While most of the 12th Amendment's provisions are specific, some sections were the subject of further interpretation when the House conducted contingent election in 1825. After days of debate, the House adopted rules of procedure for the impending election that are summarized as follows.

These decisions applied only to the rules under which the House of Representatives conducted contingent election of the President in 1825; although they would provide a reference for the House in any future application of the contingent election process, they would not be prescriptive, and could be subject to different interpretations.

Contingent Election in 1837
An internal dispute in the Democratic Party led to contingent election of the Vice President in the Senate in 1837. Democratic presidential nominee Martin Van Buren won a comfortable electoral vote majority in the 1836 election, but his controversial running mate, Richard Mentor Johnson, split the vote with an "independent" Democratic vice presidential nominee, thus requiring contingent election.7 Electoral votes were counted on February 8, 1837, in a joint session of the 24th Congress, and the Senate then immediately returned to its own chamber to elect the Vice President. Since the Senate's choice was limited by the 12th Amendment to the two candidates gaining the most electoral votes (rather than three, as required for presidential contingent elections), it chose between Johnson and his leading Whig opponent, Francis Granger. Procedures adopted by the Senate differed from those of the House in 1825: the roll was called in alphabetical order, at which time each Senator gave the name, viva voce, of the person for whom he voted.8 Johnson was elected in the first round of voting, receiving 33 votes to 16 for Granger.

The 20th Amendment and the Presidential Succession Act of 1947
The contingent election process has been modified in the 20th century by the 20th Amendment to the Constitution, and the Presidential Succession Act of 1947 (61 Stat. 380; 3 U. S. C. 19). Section 1 of the amendment set new expiration dates for congressional and presidential terms, changing the former to January 3 and the latter to January 20. Previously, both terms had expired on March 4. The primary purpose of this change was to eliminate the historical anomaly of lame duck congressional sessions, while also shortening the period between election and inauguration of the President and Vice President by six weeks. A subsidiary purpose, as revealed by the amendment's legislative history, was to remove the responsibility for contingent election from a lame duck Congress.9 Section 3 restates the 12th Amendment provision that the Vice President acts as President in the event the House is unable to elect a President in the contingent election process. It also empowers Congress to provide by law for situations in which neither a President nor a Vice President "qualifies," (i. e, neither has been elected).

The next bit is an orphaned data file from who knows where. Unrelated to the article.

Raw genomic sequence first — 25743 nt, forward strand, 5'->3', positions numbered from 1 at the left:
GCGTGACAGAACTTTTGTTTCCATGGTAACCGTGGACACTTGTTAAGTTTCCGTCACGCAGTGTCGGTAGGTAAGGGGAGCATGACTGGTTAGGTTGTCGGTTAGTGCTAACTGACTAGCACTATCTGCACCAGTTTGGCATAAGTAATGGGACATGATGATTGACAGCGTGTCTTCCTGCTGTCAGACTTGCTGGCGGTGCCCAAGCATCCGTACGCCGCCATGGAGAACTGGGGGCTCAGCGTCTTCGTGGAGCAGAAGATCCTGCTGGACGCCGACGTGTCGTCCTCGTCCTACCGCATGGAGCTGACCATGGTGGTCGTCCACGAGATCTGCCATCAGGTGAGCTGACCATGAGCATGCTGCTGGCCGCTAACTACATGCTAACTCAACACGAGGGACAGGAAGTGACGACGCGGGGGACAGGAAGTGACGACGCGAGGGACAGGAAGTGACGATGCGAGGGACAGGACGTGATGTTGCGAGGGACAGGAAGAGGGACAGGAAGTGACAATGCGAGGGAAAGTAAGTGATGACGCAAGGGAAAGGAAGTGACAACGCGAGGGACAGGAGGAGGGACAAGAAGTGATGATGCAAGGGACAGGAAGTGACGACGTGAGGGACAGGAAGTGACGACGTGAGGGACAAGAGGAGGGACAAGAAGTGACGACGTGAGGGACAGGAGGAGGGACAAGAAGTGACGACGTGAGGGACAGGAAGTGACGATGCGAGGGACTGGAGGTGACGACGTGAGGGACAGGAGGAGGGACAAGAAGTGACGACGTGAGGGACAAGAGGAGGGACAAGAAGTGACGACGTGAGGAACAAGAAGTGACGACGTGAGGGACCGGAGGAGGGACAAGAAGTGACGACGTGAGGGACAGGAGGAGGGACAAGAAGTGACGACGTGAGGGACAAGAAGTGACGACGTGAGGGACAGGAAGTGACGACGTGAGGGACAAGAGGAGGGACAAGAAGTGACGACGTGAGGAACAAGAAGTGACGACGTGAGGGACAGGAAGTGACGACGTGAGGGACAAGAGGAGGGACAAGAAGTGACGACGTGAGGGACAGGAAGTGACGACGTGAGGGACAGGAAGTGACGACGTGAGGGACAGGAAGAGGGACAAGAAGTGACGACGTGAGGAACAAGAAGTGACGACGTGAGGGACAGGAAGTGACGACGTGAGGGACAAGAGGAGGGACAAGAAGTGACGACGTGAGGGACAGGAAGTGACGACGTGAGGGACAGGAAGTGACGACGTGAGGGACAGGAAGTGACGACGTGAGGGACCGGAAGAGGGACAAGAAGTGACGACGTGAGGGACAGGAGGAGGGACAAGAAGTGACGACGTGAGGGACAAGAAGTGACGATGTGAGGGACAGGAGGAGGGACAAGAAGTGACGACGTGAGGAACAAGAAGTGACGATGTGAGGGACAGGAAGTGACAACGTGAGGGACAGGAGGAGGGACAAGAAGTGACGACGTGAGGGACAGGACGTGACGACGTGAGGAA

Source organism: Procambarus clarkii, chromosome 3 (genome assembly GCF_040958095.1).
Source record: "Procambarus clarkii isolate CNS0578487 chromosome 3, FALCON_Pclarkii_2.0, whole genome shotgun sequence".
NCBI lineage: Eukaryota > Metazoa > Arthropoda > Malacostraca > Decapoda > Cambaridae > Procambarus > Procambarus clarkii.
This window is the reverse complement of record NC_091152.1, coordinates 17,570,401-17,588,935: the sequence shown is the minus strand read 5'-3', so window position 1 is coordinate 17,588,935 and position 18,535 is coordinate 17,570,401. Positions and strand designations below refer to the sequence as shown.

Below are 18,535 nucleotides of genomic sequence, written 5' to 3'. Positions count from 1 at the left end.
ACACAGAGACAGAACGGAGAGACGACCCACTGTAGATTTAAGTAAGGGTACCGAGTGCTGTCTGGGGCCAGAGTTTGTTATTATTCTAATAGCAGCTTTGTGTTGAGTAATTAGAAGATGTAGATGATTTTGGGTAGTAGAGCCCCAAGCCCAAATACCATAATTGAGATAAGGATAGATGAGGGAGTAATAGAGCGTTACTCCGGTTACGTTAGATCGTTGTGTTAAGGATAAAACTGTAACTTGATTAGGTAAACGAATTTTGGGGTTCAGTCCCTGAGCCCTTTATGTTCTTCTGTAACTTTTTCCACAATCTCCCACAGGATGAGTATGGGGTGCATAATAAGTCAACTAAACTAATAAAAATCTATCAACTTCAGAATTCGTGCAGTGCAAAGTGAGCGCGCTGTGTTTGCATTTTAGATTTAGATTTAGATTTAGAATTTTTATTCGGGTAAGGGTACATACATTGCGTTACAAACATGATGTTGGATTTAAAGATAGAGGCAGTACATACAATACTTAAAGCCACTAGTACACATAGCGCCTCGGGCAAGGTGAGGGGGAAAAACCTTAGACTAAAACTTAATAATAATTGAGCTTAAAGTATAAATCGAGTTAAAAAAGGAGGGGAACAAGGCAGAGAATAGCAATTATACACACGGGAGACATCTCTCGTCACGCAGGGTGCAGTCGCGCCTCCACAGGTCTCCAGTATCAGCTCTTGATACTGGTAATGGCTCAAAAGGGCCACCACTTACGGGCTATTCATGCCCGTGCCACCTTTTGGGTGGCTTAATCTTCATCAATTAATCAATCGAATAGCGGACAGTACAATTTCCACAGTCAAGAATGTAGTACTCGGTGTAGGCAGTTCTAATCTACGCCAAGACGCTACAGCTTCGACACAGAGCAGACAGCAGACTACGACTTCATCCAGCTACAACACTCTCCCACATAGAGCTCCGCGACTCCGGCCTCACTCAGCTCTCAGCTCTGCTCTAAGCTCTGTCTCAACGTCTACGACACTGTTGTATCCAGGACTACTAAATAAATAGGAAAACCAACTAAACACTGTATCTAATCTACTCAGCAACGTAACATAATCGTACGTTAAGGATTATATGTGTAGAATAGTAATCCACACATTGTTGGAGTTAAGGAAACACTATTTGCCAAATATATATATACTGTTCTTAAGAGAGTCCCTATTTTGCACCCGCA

The Presidential Succession Act, among other effects, reinforces this safeguard by naming the Speaker of the House of Representatives to serve as Acting President in such situations, or, alternatively, the President pro tempore of the Senate in the event the Speaker is ineligible, or declines, or the speakership is vacant. The Speaker would be required to resign both as Representative and as Speaker to become Acting President. Similarly, the President pro tempore would be required to resign both as a Senator and as President pro tempore to assume the acting presidency. If both the Speaker and the President pro tempore decline the office, or fail to qualify for any reason, then the acting presidency would devolve upon the head of the most senior executive department (Department of State).10 The other cabinet secretaries would be similarly eligible in the order of their department's seniority.

Both the Succession Act and the 20th Amendment specifically limit the service of an Acting President in such circumstances: he holds office only until either a President or Vice President has qualified.

District of Columbia Participation